The 1970 convention urges signatory states to take all measures to prevent their museums from acquiring artifacts or art works illegally. It also urges countries to return such treasures to their country of origin. "But these measures are applicable only to cases that occurred after 1970," al-Mayyah said. "As for objects obtained before that date, these countries are allowed to keep what they acquired, even if it was done illegally."
This is why Iraq plans to convene a conference attended by members all the countries of the world that are facing problems with the looting and smuggling of their heritage.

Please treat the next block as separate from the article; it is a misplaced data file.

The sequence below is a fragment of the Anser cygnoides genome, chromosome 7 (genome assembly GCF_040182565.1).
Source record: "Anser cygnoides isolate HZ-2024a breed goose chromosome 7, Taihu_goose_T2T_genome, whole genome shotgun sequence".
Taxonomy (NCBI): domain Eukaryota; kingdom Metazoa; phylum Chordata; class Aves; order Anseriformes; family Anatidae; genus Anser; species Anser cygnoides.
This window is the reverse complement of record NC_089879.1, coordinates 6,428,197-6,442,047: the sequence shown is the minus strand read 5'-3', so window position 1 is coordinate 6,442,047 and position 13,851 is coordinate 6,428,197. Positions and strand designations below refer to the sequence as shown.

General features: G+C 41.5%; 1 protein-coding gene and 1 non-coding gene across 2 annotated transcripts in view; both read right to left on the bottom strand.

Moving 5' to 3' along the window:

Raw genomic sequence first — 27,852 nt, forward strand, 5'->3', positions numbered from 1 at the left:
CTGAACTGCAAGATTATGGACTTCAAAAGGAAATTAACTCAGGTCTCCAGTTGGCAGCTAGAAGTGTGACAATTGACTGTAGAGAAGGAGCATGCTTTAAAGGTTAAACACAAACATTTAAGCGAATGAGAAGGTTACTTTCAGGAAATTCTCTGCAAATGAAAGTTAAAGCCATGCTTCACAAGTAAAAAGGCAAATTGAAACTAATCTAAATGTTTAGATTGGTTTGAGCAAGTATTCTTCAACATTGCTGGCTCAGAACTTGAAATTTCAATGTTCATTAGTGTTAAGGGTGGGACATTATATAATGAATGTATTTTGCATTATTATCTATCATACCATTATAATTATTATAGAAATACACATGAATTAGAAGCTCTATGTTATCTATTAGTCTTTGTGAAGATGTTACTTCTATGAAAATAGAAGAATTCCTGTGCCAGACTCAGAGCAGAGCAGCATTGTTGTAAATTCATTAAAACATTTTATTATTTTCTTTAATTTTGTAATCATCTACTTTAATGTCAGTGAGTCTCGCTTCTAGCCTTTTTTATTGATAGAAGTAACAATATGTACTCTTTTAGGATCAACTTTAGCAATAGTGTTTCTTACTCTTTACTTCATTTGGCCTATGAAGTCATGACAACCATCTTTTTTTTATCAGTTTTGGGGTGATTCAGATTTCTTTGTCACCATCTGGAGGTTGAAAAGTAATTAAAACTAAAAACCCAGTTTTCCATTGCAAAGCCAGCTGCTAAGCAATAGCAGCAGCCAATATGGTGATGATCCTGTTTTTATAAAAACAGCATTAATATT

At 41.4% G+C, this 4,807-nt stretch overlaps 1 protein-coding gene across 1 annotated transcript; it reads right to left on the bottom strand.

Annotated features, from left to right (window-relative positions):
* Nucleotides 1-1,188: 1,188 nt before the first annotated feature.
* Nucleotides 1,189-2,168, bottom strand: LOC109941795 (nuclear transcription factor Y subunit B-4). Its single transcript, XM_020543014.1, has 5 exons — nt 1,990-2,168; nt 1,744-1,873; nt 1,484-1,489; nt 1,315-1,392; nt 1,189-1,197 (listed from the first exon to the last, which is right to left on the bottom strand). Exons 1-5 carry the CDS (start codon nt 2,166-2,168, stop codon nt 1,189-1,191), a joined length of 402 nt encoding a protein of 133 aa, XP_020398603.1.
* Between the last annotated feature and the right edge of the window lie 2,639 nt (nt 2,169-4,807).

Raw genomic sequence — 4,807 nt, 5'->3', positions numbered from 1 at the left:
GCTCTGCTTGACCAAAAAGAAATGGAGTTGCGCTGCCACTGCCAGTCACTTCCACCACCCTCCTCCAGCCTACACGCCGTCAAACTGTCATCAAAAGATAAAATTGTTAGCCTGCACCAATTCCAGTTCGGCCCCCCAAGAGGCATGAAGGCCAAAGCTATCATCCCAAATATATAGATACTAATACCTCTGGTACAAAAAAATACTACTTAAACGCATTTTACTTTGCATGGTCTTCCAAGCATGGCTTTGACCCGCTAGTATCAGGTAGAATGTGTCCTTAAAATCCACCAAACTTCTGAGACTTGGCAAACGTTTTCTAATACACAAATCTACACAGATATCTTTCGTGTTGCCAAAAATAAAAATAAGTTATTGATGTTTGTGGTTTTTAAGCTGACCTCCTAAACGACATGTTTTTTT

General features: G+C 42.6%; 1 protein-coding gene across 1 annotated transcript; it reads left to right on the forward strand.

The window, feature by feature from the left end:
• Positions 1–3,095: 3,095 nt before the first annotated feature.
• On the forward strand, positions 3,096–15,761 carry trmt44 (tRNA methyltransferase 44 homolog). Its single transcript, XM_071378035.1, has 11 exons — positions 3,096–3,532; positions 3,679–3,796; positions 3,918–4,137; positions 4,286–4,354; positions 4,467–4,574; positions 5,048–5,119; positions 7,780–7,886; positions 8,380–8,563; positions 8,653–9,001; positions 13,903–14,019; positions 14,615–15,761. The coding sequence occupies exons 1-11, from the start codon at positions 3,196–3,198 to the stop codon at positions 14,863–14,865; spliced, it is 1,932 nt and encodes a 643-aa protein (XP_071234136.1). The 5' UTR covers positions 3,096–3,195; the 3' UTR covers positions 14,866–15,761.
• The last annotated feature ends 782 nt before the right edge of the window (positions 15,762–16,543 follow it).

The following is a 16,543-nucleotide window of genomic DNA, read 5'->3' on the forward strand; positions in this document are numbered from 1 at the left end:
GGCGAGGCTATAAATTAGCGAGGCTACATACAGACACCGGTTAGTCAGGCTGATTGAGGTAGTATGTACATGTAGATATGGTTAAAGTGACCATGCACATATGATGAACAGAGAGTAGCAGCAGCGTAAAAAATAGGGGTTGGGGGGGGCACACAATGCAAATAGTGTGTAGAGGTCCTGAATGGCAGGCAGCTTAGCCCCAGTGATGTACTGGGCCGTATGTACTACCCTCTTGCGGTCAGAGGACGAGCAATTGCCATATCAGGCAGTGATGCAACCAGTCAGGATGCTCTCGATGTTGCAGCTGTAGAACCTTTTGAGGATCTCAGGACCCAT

There seems to be a blurring of the distinction here between two things. the first is taking more effective measures against the ongoing looting and entering of freshly-looted items onto the international market, which we should be fighting in the interests of protecting the finite and fragile archaeological resource (the archaeological record, or what now remains of it). The second is the entirely different matter of objects dug up and which entered the market (and foreign museums) many decades ago, before there was global awareness and concern about looting.